int encrypt(std::string& encrypt_in, std::string& encrypt_out, unsigned char* aad = 0, int aad_len = 0)
		{
			debug("encrypt called");
			fillectx();
			debug("encrypting string ", encrypt_in);
			int len;
			int ciphertextlen;
			unsigned char encrypt_in_buf[48];
			debug("writing encrypted bytes to ciphertext");
			if (1 != EVP_EncryptUpdate(ectx, encrypt_in_buf, &len, (const unsigned char*)encrypt_in.c_str(), encrypt_in.size())) handleErrors();
			ciphertextlen = len;
			debug("writing final bytes to ciphertext");
			if (1 != EVP_EncryptFinal_ex(ectx, encrypt_in_buf + ciphertextlen, &len)) handleErrors();
			ciphertextlen += len;
			encrypt_in_buf[ciphertextlen] = '\0';
			debug("free ctx obj");
			EVP_CIPHER_CTX_free(ectx);
			encrypt_out = (const char*)encrypt_in_buf;
			debug("encrypted string ", encrypt_out);
			debug("encrypt good");
			return ciphertextlen;
		}

		int decrypt(std::string& ciphertext, std::string& plainstr, unsigned char *aad = 0, int aad_len = 0)
		{
			debug("decrypt called");
			filldctx();
			debug("decrypting string ", ciphertext);
			unsigned char buf[48];
			debug("writing unencrypted bytes to plaintext");
			int len;
			if (!EVP_DecryptUpdate(dctx, buf, &len, (const unsigned char*)ciphertext.c_str(), ciphertext.size())) handleErrors();
			debug("writing final bytes to plaintext");
			int oldlen = len;
			int ret = EVP_DecryptFinal_ex(dctx, buf + oldlen, &len);
			oldlen += len;
			buf[oldlen] = '\0';
			debug("freeing ctx obj");
			EVP_CIPHER_CTX_free(dctx);
			plainstr = (const char*)buf;
			debug("the decrypted string ", plainstr);
			if (ret == 1)
			{
				debug("decryption good");
				return oldlen;
			}
			else
			{
				debug("EVP Decryption Error! check != -1");
				debug("decryption failed, but the program could be configured to work anyway, sometimes the decrypted data comes out fine but it throws errors anyway, probably because something is coming up as insecure");
				return -1;
			}
		}

		std::string keyToString()
		{
			return (const char*)key;
		}

		std::string ivToString()
		{
			return (const char*)iv;
		}

		void keyFromString(std::string key)
		{
			strcpy((char*)this->key, key.c_str());
		}

		void ivFromString(std::string iv)
		{
			strcpy((char*)this->iv, iv.c_str());
		}
	};

	std::ostream& operator<<(std::ostream &os, const  cryptinfo  &e)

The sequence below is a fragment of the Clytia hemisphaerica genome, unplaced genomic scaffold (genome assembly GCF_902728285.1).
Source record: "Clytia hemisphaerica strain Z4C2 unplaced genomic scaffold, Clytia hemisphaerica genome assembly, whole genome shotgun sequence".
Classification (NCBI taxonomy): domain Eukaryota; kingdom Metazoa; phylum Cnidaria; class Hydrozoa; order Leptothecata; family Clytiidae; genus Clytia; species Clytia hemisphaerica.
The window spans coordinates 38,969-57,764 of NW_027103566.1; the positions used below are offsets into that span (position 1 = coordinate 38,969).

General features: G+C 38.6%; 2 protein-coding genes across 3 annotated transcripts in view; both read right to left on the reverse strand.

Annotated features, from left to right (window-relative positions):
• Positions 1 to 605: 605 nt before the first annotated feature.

{
		debug("writing cryptinfo key and iv to stream");
		debug("writing key");
		for (int i = 0; i < 32; i++)
		{
			os << e.key[i];
		}
		os << e.key[32];
		debug("key written");
		debug("writing iv");
		for (int i = 0; i < AES_BLOCK_SIZE; i++)
		{
			os << e.iv[i];
		}
		os << e.iv[16];
		debug("iv written");
		debug("writing cryptinfo to stream good");
		return os;
	}

	char* operator<<(char* os, cryptinfo  &e)
	{
		debug("writing cryptinfo key and iv to buffer");
		debug("writing key");
		for (int i = 0; i < 33; i++)
		{
			os[i] = e.key[i];
		}
		debug("key written");
		debug("writing iv");
		for (int i = 33, j = 0; i < 33 + AES_BLOCK_SIZE + 1; ++i, ++j)
		{
			os[i] = e.iv[j];
		}
		debug("iv written");
		debug("writing cryptinfo to buffer good");
		return os;
	}

	std::istream& operator>>(std::istream &os, cryptinfo  &e)
	{
		debug("reading key and iv from stream into cryptinfo");
		debug("reading key");
		for (int i = 0; i < 33; i++)
		{
			os >> e.key[i];
		}
		debug("key read");
		debug("reading iv");
		for (int i = 0; i < AES_BLOCK_SIZE + 1; i++)
		{
			os >> e.iv[i];
		}
		debug("iv read");
		debug("reading key and iv from stream good");
		return os;
	}

	char* operator>>(char* os, cryptinfo  &e)
	{
		debug("reading key and iv from buffer into cryptinfo");
		debug("reading key");
		for (int i = 0; i < 33; i++)
		{
			e.key[i] = os[i];
		}
		debug("key read");
		debug("reading iv");
		for (int i = 33; i < 33 + AES_BLOCK_SIZE + 1; i++)
		{
			e.iv[i] = os[i];
		}
		debug("iv read");
		debug("reading key and iv from buffer good");
		return os;
	}
};

 

Edited by Dreadstew

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On 7/10/2018 at 11:21 AM, hplus0603 said:

 Make sure to send a new, random, IV at the beginning of each packet

I'm doing this for my game, can you help me out? I don't understand why I need a new IV every packet. I use the same key and iv the whole session. Each client gets their own key and iv sent over https. Won't it throw errors if I change their IV lol? What is IV for lol. Ty for your help.

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I don't understand why I need a new IV every packet.

This goes to cryptographic protocol design.

The first parts of your encrypted payload, when decrypted, will likely be quite guessable, because it will contain things like sequence numbers, object IDs, packet type IDs, and so forth, that all take a fairly limited set of values.

This means that, if someone has a large number of packets encrypted with the same key, and know enough about the first 8-16 bytes of the payload, when you use a single IV for every packet they will be able to use differential cryptoanalysis to break the session, recover the key, and then decrypt the entire session.

However, when you use a different IV for each packet, the differential analysis doesn't work, and your key can stay secure. The problem is that the receiving end needs the IV to be able to decrypt each packet, hence the IV is generally prepended to the packet payload. As opposed to the key, the IV doesn't need to be secret; it just needs to be sufficiently different between packets.

An alternative, that "should" be as good, but has not had the seal of approval by crypto designers, is to use a good random number generator to generate 16 bytes of random data, and put that first in your encrypted payload. Because there is no similarity to look for, and assuming you don't use "ECB" mode for your cypher (you REALLY shouldn't!) then this will similarly confuse the differential attacks. The receiver would then decrypt the payload, throw away the first 16 random bytes, and recover the message you sent. This has the same overhead as sending the IV in the packet, and accomplishes the same thing, but is not the "recommended" way by cryptographic experts.

There exists a protocol called DTLS which is approximately TLS/SSL over UDP. If you don't want to implement your own, you can use that. It may have slightly higher overhead than a to-the-metal implementation, because it also provides additional features and flexibility, just like TLS has overhead on top of TCP, and provides additional features.